And then we have what has been called the “Swedish experience.” In Sweden, the wide availability and great popularity of snus has been a contributing factor to Sweden being able to boast record-low smoking rates, not to mention the lowest level of tobacco-related deaths among men in Europe.

Japan is creating its own success story, with heated tobacco products (HTPs) replacing smoking at impressive levels. The current adult smoking rate in Japan is just 13.1%, compared to the average in Europe of 19.7%. Even Australia, with its far stricter tobacco control policies, has a higher smoking rate, at 14.7%.

The Czech government recently unveiled its new Addiction Policy Action Plan, based on the harm reduction approach. It is an evidence-based focus on prevention and treatment with ambitions to regulate the market for addictive substances, including for tobacco. According to the plan, taxation on products should take into account the different levels of harm they cause.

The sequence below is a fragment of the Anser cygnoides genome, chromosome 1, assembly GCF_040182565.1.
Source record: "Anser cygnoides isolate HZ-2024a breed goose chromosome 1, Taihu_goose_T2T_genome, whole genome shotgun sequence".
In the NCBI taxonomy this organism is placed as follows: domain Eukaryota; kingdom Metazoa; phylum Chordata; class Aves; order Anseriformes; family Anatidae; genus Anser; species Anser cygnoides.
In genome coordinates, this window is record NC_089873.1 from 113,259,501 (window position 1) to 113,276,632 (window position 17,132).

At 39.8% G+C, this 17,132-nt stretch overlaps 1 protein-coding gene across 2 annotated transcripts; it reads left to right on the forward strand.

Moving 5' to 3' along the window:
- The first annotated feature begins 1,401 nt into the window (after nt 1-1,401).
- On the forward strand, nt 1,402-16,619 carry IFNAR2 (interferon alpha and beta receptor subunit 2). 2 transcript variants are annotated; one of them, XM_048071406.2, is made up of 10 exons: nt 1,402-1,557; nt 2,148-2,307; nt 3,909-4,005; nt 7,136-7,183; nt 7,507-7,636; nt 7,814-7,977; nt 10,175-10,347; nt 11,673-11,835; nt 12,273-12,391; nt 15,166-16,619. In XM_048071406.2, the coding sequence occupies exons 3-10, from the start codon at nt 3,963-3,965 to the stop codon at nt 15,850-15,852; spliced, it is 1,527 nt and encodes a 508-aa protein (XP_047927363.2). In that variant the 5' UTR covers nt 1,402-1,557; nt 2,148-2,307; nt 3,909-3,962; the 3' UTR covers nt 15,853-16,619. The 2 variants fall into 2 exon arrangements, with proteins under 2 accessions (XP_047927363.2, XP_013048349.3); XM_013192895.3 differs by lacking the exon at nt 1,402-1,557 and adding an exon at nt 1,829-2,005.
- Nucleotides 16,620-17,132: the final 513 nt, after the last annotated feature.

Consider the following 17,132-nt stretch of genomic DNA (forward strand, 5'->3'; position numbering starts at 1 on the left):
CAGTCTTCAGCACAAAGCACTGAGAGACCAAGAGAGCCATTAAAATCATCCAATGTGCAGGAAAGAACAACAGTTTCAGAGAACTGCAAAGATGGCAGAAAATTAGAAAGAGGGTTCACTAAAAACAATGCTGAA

These policies diverge from the WHO’s position, i.e., ban all tobacco products or to regulate them like cigarettes—regardless of where these tobacco products fall on the spectrum of harm. The global public health body has gone as far as rewarding and congratulating countries, such as India, that have banned these products while continuing to sell cigarettes. Something is terribly wrong when the global public health body encourages criminalizing better alternatives, while cigarettes continue to be sold.